Everyone has blind spots. If you didn’t have a blind spot you would have no motivation, and you would sit around doing nothing all day. Unfortunately blind spots can get us into trouble and that’s why pairing up with someone who can see into your blind spots becomes a very advantageous survival technique. It just so happens that linear problem-solvers can see into a holistic thinker’s justifications (fancy word for blind spot) just as much as holistic thinkers can point out the blind spots in a linear thinker. That’s why your partner drives you crazy sometimes (because who really wants to be told all their blind spots!) and also why you appreciate them so much. Generally speaking, if you believe you have found your “soulmate”–and you’re not in a negative co-dependent relationship–what you have found really is someone who complements your problem-solving technique on all different levels. Together you are unstoppable as you both have each other’s blind spots accounted for.

        Now back in the day this was split along gender lines for the survival of the species. As society shifts and gender becomes less of an issue, this idea of all males being 100% linear and all females being 100% holistic falls away. This is why you have a film like “The Social Network” where the male Main Character solves problems holistically (Mark Zuckerberg) and films like “Juno” and “Frozen” where the female Main Characters solve problems linearly (Juno and Anna, respectively). The problem-solving style of the Main Character runs independent of gender.

        While it is true that my use of Male or Female would have been disadvantageous to my students if I had confined my explanation to the difference between linear and holistic, there is an historical context for which these terms are appropriate and necessary. It is important to know where this difference in problem-solving came from so you can have a better understand of where it is going.

    • cardamomtea

      While I do understand your explanation as I have take a story class myself where the same gendered terminology was used to describe these concepts, I think Taco’s point is worth examining. If these story telling methods are not actually limited to gender, then why use gendered terminology to describe them? The metaphor has gone bad.

      It is also worth considering that using male-female terms to make things easier to understand is not actually making it easier, but instead taking broader un-gendered character theory and forcing it to conform to preconceived notions about men and women and the kinds of stories that they are allowed to have and/or experience. While you, and the many other professors who teach this subject, may not mean to reinforce stereotypes and gender biases, perhaps your methods are working against you.

  • My Ocean

    I”ve been in the business for 20 years and haven’t seen situations where women were hired over men just because of their gender. What with the attitude that artists are easily replaceable, no one would stick out their neck for a substandard artist because they wouldn’t want to get fired themselves when the crap inevitably hits the fan.

    It’s still rare to see multiple women board artists on tv shows. It’s still rare to see women directors anywhere, be it animation or live-action. There are women producers galore, but on the artist and writer side? Still a long way to go in terms of any representation at all, nevermind if that representation actually exists on the screen. So I have no idea where you get the idea that animation isn’t a boys club, because it sure as hell still is.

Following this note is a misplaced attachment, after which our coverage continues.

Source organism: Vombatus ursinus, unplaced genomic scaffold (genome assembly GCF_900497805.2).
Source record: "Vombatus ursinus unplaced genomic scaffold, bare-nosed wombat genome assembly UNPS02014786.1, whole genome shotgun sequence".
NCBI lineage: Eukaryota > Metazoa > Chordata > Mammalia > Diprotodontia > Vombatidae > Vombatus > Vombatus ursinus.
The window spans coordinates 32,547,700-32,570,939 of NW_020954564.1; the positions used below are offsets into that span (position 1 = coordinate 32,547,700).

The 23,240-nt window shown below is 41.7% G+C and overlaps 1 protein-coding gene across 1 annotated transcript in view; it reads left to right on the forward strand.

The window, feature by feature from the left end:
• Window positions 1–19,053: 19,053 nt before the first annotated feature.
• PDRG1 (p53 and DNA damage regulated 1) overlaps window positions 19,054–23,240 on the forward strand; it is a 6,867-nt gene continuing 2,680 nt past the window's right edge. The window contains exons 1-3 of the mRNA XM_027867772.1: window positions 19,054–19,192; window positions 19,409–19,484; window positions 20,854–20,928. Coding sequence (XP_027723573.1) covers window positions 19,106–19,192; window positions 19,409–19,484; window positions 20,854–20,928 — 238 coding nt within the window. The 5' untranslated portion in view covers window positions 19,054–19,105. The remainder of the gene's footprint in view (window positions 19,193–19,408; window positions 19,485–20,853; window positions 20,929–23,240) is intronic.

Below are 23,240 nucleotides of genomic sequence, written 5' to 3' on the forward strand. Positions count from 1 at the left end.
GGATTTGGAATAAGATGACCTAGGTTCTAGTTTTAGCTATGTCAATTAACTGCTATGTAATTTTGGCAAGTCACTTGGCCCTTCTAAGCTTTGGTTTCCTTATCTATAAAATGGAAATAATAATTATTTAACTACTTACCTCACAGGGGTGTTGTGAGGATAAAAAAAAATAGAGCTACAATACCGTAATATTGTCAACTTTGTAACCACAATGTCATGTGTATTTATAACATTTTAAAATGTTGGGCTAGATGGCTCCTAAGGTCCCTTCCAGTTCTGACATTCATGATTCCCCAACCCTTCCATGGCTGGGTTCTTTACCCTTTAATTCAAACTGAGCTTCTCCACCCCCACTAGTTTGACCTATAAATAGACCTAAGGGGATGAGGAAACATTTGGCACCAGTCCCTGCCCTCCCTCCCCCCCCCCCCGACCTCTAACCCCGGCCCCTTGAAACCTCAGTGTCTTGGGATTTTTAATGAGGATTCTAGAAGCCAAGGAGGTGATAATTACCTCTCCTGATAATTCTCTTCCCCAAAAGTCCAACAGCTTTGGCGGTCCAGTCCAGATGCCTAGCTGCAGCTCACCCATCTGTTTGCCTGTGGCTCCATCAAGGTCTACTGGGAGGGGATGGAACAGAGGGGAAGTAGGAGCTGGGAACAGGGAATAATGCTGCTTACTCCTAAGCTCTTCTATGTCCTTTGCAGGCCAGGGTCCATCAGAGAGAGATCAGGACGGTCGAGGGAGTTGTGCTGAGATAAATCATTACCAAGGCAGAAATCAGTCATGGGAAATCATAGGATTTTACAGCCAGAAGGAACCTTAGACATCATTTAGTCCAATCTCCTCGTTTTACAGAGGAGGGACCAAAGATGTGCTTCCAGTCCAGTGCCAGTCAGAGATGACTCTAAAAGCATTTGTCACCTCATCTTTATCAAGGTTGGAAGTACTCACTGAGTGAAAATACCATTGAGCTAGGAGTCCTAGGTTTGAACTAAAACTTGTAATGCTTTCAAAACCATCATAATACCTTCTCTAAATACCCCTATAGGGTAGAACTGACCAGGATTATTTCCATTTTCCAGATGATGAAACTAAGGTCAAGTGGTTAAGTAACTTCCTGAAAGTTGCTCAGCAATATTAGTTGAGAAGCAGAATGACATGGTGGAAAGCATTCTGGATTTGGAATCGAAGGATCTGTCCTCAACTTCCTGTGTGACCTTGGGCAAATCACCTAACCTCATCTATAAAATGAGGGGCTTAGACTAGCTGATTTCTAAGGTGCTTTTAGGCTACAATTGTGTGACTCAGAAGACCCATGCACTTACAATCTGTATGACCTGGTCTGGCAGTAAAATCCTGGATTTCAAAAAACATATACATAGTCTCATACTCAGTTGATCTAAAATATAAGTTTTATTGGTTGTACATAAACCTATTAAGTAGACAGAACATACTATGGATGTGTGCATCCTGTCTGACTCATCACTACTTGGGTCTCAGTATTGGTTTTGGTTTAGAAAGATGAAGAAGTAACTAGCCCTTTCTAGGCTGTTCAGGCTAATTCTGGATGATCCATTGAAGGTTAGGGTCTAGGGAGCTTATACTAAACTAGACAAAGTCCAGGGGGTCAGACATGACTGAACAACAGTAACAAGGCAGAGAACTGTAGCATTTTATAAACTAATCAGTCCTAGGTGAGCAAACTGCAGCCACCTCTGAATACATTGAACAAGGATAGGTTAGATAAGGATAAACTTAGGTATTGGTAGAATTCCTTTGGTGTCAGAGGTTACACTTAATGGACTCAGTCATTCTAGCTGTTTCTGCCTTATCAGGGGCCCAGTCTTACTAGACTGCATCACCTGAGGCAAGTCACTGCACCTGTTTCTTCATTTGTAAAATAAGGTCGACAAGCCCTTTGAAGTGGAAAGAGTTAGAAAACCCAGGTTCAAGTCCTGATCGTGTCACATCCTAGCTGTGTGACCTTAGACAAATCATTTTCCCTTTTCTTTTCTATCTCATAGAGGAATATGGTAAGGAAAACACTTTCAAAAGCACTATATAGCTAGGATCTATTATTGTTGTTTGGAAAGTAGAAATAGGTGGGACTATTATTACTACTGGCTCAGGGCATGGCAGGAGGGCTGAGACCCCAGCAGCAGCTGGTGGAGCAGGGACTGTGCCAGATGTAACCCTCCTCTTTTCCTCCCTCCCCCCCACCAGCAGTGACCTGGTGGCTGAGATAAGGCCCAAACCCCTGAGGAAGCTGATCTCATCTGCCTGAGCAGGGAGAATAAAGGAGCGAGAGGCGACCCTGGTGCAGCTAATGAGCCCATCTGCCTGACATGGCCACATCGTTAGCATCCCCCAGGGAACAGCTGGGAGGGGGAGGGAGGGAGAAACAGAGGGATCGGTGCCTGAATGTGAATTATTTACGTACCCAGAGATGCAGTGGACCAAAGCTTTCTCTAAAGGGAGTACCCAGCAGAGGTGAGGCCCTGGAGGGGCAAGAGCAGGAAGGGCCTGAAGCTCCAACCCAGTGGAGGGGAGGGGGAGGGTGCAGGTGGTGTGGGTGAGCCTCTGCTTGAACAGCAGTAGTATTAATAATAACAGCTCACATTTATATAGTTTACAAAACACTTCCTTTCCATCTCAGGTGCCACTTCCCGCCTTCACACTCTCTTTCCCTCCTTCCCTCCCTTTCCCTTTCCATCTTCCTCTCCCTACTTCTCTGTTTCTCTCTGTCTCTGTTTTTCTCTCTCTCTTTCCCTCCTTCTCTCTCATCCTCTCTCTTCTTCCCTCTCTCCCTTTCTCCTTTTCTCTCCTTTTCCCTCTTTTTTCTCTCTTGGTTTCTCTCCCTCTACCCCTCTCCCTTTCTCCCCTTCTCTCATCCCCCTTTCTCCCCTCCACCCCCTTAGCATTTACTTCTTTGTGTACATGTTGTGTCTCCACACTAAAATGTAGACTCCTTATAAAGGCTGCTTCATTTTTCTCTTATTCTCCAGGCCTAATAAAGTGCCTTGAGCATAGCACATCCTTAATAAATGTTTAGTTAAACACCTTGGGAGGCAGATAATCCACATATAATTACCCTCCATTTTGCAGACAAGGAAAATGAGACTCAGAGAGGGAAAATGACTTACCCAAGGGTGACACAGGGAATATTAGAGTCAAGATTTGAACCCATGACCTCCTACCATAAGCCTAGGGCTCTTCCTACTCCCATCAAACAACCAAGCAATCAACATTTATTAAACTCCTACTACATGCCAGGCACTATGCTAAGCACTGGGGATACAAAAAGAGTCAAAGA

What you are right about is that women haven’t been drawn to animation in general as much in decades past compared to now, for whatever reasons. I’m glad that at least is changing for the better.

    • L_Ron_Hoover

      It’s not that the artists chosen were “substandard” (I never claimed that) but the male artists whose portfolios were overlooked were clearly much better picks. They showed more knowledge on boarding, had better craftsmanship, and more impressive demo reels.

      Yes, it’s still rare to see female artists on certain types of TV shows for a few reasons. But since we’re specifically only talking about storyboards in your scenario, here’s why…

      Storyboard driven shows are usually “cartoon” cartoons. Not as many girls are interested in those types of shows as guys. Read it again, “not as many” that is very important to what we’re talking about. A lot more women go into educational entertainment. That isn’t a made up generalization either, women are more interested in education in general, hence why there are a lot more female teachers.

      Sure, just recently we got drama shows like “Steven Universe” that definitely attract a lot more women (the fanbase is full of girls.) That’s a new type of exception that didn’t exist before. A board driven (not script driven) drama.

      On the other hand, if you’re just talking about “board artist” in the sense of clean-up then you’ll find that there are a lot of script-driven shows with female board artists.

      Again, read the end of my comment you replied to and the part about paying attention to the history of the medium in context and specifically the fact that it wasn’t until very recently that animation became popular for both sexes. It was a “boy’s club” before because it was predominantly an interest that men had. Yes, there are/were exceptions but it was still “predominantly” men. Same goes for comic books and anything else related to geekdom.